Prosecutors had requested a sentence of 180 days in jail—the maximum incarceration for his charges—and a $900 fine. They pointed to the impact of the crash on the Sisneros family, Martinez’s previous statement to reporters that the case would probably make him a better senator, his lack of expressed remorse, and the potential for fatal harm from Martinez’s actions. Assistant Attorney General Peter Valencia clarified in court that he did not think Martinez’s positions themselves should enhance his sentencing, but rather the intimate understanding with the consequences of the law that came with them.
Johnny Sisneros also asked the judge for the maximum sentence, saying the crash changed his life and he now experiences chronic pain. He said that while he still works, he had to leave his longtime job as an armed security guard, and that he struggles with a number of physical activities.
Foster said jail time would threaten Martinez’s health due to multiple conditions, including ongoing recovery from a severe infection of a foot wound resulting from the crash and his required use of a sleep apnea machine.
“Any assurances the jails might give—considering the medical treatment history of the jails—there’s nothing they can do to properly assure anyone that they can effectively safeguard Mr. Martinez’s life,” Foster said.
He referenced the recent request by the Attorney General’s Office for a judge to sentence Laura Seeds to two years incarceration for voter fraud, though Judge Mary Marlow Sommer sentenced her to six months on house arrest. He said the cases were distinct because Martinez’s offense had nothing to do with his office and was solely a personal issue.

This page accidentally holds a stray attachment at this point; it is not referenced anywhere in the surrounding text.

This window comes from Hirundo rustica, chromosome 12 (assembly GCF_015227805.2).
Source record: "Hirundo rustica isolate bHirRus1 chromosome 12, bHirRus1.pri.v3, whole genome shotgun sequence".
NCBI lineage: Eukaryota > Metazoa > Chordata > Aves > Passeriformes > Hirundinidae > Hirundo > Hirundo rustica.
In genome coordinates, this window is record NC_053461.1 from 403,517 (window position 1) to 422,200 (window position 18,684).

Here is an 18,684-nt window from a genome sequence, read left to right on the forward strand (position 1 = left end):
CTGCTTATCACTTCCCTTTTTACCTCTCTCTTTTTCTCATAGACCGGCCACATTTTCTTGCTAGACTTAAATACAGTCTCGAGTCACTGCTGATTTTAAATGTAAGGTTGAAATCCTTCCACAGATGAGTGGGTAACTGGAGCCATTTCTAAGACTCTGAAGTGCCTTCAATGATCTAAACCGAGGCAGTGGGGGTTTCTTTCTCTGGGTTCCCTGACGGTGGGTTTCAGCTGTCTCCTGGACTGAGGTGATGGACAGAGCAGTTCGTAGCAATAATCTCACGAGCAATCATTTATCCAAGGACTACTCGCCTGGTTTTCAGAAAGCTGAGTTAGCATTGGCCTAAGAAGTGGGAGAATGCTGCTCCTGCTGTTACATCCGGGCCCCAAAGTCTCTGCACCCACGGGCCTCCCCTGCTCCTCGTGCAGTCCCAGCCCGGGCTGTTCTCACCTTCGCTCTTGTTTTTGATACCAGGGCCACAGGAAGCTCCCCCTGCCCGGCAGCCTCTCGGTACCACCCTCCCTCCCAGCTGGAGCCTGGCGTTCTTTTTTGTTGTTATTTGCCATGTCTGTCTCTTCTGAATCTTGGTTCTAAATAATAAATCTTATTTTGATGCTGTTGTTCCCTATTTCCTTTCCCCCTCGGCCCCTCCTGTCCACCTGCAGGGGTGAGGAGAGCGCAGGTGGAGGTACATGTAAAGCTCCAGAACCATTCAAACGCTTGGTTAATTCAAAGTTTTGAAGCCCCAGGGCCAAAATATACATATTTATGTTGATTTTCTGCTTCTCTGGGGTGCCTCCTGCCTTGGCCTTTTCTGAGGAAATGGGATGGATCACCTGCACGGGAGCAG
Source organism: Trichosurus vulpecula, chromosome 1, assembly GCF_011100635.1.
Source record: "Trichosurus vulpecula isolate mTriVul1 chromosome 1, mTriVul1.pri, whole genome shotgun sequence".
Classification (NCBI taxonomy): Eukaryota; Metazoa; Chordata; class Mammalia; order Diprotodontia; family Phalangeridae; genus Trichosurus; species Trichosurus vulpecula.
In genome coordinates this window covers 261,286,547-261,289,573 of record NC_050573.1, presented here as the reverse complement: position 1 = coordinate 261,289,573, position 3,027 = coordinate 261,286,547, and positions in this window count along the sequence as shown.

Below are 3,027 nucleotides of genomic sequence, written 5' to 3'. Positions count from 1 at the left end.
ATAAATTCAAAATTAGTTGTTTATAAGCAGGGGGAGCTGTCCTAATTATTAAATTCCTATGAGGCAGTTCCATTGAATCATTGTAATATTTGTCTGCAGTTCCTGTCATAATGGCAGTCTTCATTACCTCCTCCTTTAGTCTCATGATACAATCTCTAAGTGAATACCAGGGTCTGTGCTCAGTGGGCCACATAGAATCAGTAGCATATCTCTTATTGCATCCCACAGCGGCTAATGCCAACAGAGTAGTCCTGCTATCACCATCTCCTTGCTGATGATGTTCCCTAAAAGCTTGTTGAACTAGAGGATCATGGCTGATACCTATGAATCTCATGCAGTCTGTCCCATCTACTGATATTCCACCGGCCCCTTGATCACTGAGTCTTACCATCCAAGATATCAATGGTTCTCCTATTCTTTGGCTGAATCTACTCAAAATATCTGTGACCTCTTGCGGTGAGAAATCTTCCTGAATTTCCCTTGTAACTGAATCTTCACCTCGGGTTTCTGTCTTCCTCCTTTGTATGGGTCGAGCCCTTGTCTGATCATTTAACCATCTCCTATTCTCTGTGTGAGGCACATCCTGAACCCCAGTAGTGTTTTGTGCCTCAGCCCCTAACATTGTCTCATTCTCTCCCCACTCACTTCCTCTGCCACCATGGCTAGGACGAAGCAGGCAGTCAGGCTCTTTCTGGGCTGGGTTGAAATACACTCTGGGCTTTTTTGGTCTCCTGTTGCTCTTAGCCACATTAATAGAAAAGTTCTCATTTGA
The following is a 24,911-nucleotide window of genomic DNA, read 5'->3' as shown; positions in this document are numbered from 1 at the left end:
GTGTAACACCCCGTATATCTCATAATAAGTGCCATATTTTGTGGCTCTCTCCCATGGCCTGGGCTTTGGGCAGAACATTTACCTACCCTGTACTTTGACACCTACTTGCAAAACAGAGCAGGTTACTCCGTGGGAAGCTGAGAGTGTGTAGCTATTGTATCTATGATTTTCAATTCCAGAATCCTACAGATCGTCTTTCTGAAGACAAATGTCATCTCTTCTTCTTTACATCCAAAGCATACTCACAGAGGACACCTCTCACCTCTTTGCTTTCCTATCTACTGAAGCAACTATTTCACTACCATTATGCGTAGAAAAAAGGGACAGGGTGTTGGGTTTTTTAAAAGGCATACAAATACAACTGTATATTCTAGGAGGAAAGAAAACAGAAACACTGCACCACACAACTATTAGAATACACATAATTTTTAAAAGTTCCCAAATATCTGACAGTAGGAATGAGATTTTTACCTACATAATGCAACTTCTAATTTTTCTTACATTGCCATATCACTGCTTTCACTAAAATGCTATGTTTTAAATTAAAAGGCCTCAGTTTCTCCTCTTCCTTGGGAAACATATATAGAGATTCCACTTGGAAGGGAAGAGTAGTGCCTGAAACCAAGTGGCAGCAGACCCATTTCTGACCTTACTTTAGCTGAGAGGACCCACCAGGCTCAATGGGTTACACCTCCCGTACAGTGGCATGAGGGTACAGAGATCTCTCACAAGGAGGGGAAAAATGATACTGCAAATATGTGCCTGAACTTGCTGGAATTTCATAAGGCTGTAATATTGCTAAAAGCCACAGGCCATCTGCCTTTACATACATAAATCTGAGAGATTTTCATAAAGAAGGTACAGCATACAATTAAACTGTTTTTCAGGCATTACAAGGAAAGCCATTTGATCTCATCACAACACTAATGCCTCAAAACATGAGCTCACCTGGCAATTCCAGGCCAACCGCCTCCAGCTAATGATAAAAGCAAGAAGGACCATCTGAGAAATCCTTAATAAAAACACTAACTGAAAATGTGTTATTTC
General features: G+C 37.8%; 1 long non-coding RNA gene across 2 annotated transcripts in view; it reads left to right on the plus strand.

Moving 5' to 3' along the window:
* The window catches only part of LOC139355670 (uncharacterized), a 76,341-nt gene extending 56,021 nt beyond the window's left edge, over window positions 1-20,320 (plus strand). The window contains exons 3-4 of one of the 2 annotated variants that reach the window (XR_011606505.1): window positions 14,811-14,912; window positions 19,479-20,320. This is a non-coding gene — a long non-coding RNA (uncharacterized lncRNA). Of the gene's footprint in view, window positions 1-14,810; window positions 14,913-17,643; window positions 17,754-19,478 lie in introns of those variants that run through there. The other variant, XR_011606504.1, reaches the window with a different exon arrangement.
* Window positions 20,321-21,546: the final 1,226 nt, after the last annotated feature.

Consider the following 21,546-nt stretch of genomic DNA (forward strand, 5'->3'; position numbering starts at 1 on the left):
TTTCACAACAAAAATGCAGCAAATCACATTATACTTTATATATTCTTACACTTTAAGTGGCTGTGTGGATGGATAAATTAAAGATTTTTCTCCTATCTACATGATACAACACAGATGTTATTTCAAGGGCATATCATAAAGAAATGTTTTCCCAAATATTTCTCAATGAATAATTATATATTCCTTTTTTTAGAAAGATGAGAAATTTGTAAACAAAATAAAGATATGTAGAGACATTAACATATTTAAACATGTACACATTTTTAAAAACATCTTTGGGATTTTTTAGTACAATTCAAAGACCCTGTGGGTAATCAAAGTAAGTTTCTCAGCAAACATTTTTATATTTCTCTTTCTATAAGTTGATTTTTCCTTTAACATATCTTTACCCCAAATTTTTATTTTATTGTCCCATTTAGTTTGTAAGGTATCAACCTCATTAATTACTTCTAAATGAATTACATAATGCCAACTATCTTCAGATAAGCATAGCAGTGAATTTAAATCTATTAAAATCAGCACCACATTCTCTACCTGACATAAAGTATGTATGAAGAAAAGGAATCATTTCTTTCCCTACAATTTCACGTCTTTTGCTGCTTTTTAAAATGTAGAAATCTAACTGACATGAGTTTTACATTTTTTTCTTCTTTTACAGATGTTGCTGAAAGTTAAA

Now widely-seen Española Police Department lapel footage showed Martinez struggle to complete two field sobriety tests and refuse to take a breathalyzer test in the hospital, which qualified his DUI charge as “aggravated.”
Attorney General’s Office Spokesperson Matt Baca said in a statement on the sentencing, “Drunk driving continues to plague our communities, and anyone who risks the lives of New Mexican families by getting behind the wheel while drunk will be held accountable. While the judge disagreed with our proposed amount of incarceration, we are grateful that justice was served for the victims.”
Outside the courtroom, Martinez reiterated previous statements that he would not vacate his seat and would still run for reelection. He echoed family member’s claims that he was treated unfairly by the media, and declined to comment further. Foster said he could not yet say whether he would appeal the judge’s decision.
District 2 Rio Arriba County Commissioner Leo Jaramillo announced Jan. 2 his candidacy for Martinez’s seat in the upcoming Democratic primary.
After Martinez’s conviction, Gov. Michelle Lujan Grisham urged him to step down and Senate leaders issued a statement saying they will recommend that he be removed from his position as chair of the Senate Judiciary Committee. He resigned from the senate committees on which he served in late December.